Whether you work at a nursing home, clinic, or hospital, you have likely become very familiar with changes in health care that are affecting Hawaii and the country as a whole. In fact, you may have been directly impacted by these changes yourself. However, these changes may actually give you the opportunity you need to advance your career, expand your scope of practice, and reach a greater number of patients as a registered nurse.
Nurses are expected to become an even more crucial part of Hawaii's health care system in coming years, as public hospital cuts affect health care budgets. Your role as a registered nurse may make you an indispensable part of a Hawaii medical team.
Find out what it takes to go from being an LPN to RN; Hawaii schools and programs are listed below.
Why Should I Enter an LPN to RN Program in Hawaii?
Becoming a registered nurse can be an excellent way to secure your job outlook, become a more essential part of a health care team, and expand the number of job openings and settings that are a good fit for you. A recent report indicated that Hawaii is at the front of the list when it comes to states that provide progressive nursing environments.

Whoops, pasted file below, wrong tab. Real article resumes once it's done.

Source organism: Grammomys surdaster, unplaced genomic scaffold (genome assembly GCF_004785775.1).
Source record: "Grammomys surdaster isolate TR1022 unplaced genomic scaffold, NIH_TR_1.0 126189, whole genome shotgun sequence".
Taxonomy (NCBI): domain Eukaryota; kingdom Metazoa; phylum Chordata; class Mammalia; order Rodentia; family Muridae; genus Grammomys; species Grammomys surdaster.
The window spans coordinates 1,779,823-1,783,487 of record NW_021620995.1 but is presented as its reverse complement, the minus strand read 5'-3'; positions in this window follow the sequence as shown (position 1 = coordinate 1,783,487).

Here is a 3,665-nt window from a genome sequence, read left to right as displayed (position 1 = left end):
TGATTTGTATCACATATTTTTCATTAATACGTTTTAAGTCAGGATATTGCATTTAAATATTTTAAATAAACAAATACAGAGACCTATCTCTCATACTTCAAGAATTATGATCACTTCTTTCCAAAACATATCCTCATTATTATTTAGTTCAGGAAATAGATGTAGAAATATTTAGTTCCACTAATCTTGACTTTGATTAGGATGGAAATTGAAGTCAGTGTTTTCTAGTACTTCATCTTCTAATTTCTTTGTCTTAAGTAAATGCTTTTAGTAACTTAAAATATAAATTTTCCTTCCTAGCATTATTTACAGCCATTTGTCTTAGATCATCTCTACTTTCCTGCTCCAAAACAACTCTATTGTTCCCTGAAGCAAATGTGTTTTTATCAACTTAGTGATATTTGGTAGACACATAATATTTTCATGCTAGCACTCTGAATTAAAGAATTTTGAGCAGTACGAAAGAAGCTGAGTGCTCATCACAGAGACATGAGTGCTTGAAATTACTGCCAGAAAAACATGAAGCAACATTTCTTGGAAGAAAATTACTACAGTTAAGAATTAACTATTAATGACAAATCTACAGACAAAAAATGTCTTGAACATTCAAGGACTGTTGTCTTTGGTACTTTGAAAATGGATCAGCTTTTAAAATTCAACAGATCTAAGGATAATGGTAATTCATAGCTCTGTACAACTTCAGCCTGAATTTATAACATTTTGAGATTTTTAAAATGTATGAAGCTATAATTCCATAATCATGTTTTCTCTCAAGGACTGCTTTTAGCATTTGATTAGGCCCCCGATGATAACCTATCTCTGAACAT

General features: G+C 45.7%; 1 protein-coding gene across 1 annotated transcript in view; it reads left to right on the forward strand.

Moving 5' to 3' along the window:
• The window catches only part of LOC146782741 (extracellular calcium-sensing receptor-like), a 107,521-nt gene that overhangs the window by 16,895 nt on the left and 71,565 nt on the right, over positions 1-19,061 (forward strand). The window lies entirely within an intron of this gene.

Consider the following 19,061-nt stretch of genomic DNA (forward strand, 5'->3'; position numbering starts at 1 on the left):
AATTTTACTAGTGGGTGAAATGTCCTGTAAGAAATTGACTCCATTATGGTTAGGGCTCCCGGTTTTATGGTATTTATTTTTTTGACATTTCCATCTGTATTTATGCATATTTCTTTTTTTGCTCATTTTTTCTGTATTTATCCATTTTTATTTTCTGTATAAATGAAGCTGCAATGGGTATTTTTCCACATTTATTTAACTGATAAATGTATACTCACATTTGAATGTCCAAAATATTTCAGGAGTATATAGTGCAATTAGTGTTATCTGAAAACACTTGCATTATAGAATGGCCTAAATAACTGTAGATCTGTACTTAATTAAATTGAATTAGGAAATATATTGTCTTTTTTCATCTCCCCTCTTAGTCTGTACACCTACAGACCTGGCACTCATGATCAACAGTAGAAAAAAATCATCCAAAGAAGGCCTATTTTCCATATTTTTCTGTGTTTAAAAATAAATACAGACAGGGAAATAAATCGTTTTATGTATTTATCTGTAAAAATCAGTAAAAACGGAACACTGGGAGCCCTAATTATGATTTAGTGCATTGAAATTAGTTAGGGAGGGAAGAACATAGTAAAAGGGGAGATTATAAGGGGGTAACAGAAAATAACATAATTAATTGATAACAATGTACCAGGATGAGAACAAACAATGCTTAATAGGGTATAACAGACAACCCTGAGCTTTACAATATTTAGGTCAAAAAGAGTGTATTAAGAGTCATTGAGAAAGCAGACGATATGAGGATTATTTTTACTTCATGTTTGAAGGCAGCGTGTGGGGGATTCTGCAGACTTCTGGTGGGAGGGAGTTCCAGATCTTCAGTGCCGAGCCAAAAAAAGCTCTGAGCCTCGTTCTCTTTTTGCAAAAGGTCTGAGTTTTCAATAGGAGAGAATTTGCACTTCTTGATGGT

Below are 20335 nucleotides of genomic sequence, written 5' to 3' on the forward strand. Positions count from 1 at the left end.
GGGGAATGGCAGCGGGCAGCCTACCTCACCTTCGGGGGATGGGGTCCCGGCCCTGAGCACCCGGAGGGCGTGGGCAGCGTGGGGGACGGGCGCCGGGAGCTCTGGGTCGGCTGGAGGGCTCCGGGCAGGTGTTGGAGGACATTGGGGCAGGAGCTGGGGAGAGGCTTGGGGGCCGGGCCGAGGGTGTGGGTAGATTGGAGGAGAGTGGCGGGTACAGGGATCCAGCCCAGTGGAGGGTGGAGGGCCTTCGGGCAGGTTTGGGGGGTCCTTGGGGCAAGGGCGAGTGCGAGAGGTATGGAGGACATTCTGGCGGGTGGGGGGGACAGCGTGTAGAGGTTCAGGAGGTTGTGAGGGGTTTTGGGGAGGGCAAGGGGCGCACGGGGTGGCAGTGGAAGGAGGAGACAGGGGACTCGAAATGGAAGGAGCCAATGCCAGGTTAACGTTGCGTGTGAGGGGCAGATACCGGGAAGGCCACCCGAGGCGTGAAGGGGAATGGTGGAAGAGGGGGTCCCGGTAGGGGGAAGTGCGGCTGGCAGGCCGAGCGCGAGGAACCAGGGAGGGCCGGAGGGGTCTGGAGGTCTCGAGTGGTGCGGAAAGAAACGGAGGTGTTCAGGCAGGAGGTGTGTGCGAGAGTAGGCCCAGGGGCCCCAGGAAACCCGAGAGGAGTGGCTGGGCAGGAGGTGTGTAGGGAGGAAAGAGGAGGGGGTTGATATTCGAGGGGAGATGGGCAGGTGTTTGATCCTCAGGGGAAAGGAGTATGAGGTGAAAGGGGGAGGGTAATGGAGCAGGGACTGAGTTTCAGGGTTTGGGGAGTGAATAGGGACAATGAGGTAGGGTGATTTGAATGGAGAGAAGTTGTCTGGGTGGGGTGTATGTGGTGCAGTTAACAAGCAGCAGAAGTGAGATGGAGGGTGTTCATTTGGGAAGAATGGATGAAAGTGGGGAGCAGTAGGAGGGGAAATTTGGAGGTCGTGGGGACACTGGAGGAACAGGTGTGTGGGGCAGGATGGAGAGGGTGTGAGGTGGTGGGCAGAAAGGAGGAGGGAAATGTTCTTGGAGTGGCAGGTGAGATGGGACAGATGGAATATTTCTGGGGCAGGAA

Finishing your degree can help you meet Hawaii's growing need for registered nurses, which is expected to swell 17% between 2012 and 2022 (O*Net, 2012). While the average salary for a Hawaii LPN is $45,900 per year, registered nurses claim a median income that is nearly two times higher (O*Net, 2014).
Curriculum of LPN to BSN Programs in Hawaii
You should plan on spending between one and three years in school to become a registered nurse. The amount of time you spend in school varies, depending on whether you want to earn an Associate's degree or a Bachelor's degree.
Regardless of which degree path you choose, your curriculum should be made up of advanced nursing courses and general education classes. Some of the nursing courses you may take include Health Promotion and Care Education, Family Nursing, Complex Nursing, and Care Management & Leadership.
Your time as a student may be split between the classroom and a variety of clinical settings. Clinical practice is often considered the backbone of this program, as it teaches you how to start thinking like a registered nurse and take on the additional responsibilities that come with this role.
Your clinical work may expand into different wings of a hospital or clinic, as LPNs are often limited to working in certain departments. You may get nursing experience in surgical nursing, psychological nursing, and pediatric nursing, to name a few specialties.
Staying involved with your local nursing community can help you qualify for different financial aid opportunities and learn about lesser-known options. If you live in Maui County, you may be able to apply for funds through the Maui Nurses Scholarship Foundation.
Use Hawaii's changing health care industry to create a new start for yourself. Find the right school for you by checking out our list of LPN to RN programs in Hawaii.